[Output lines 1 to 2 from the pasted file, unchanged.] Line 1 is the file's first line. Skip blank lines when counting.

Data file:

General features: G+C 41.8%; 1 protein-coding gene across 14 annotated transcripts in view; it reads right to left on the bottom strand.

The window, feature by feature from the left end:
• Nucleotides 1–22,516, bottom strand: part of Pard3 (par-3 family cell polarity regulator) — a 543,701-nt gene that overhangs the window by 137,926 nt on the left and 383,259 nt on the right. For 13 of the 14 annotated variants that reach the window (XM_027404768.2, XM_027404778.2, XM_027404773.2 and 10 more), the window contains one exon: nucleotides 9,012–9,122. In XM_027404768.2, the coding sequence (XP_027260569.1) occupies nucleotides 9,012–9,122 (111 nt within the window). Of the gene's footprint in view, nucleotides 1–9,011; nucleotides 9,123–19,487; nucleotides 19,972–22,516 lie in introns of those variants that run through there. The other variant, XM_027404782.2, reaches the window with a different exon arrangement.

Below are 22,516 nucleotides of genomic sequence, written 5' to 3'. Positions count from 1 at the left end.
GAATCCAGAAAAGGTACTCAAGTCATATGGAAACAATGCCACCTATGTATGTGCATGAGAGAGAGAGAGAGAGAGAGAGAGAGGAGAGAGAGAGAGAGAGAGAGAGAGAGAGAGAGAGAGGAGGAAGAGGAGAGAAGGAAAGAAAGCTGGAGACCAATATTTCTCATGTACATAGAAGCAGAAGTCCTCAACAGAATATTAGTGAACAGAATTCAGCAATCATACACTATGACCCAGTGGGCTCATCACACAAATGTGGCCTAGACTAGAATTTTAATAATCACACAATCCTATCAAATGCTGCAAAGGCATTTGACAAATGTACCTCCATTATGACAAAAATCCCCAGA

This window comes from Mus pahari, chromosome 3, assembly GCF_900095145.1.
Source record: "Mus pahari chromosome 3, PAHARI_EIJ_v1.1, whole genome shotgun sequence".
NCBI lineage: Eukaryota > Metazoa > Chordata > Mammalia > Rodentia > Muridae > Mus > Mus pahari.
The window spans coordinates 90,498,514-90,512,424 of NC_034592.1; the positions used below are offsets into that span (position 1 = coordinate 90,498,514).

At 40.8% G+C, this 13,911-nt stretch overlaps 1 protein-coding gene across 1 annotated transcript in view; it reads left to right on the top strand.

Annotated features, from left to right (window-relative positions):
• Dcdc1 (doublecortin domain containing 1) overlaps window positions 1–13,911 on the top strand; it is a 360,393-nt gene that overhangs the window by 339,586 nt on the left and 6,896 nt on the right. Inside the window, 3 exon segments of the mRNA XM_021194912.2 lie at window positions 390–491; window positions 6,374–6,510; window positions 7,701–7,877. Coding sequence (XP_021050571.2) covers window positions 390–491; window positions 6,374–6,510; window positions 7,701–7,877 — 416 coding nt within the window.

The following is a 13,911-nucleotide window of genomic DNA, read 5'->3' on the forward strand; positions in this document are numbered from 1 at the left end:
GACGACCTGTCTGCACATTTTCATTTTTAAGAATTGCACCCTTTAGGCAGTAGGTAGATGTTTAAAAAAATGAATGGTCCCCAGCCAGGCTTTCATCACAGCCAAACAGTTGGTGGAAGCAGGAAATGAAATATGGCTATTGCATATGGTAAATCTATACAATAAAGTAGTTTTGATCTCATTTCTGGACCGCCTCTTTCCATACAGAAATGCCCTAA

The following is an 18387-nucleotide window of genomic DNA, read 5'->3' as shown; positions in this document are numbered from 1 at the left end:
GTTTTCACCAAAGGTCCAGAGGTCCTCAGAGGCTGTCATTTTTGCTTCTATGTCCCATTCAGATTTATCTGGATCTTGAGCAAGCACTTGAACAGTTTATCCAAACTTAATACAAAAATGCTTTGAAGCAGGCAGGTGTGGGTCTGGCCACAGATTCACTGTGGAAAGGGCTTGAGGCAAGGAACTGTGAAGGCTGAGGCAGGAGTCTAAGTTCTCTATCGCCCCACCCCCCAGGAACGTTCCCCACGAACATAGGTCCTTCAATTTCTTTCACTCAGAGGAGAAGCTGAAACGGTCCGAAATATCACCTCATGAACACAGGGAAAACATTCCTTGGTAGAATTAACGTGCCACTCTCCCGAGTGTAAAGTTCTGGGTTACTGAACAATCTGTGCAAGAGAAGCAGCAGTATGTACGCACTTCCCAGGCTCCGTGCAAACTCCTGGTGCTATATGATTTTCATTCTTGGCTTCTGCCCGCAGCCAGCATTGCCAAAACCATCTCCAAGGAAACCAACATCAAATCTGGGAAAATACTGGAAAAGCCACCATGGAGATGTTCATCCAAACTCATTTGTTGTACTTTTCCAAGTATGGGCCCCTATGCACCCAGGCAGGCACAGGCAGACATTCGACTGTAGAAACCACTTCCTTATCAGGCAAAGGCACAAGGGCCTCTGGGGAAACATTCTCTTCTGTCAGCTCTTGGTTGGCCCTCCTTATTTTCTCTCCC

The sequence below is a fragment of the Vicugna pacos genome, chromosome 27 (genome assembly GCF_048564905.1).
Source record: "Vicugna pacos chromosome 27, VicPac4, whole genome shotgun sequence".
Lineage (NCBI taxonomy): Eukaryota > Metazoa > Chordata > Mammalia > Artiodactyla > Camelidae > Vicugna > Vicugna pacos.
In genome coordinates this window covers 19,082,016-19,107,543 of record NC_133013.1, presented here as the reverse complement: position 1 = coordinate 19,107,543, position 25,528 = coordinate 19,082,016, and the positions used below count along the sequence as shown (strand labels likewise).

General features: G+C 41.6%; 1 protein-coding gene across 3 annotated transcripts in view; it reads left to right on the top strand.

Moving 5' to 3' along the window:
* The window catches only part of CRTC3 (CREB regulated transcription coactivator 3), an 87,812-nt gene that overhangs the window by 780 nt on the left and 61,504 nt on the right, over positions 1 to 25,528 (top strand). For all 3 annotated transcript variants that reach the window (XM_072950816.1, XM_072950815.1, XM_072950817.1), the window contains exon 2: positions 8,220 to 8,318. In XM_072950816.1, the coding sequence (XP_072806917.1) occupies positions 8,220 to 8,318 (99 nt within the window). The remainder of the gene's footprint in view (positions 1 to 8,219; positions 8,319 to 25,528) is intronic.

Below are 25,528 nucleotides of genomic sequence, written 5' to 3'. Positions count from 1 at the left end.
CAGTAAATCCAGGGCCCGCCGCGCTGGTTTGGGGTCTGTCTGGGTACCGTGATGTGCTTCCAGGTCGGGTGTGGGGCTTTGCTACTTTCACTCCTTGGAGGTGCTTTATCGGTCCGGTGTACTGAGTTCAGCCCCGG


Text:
General features: G+C 41.8%; 1 protein-coding gene across 14 annotated transcripts in view; it reads right to left on the bottom strand.

The window, feature by feature from the left end: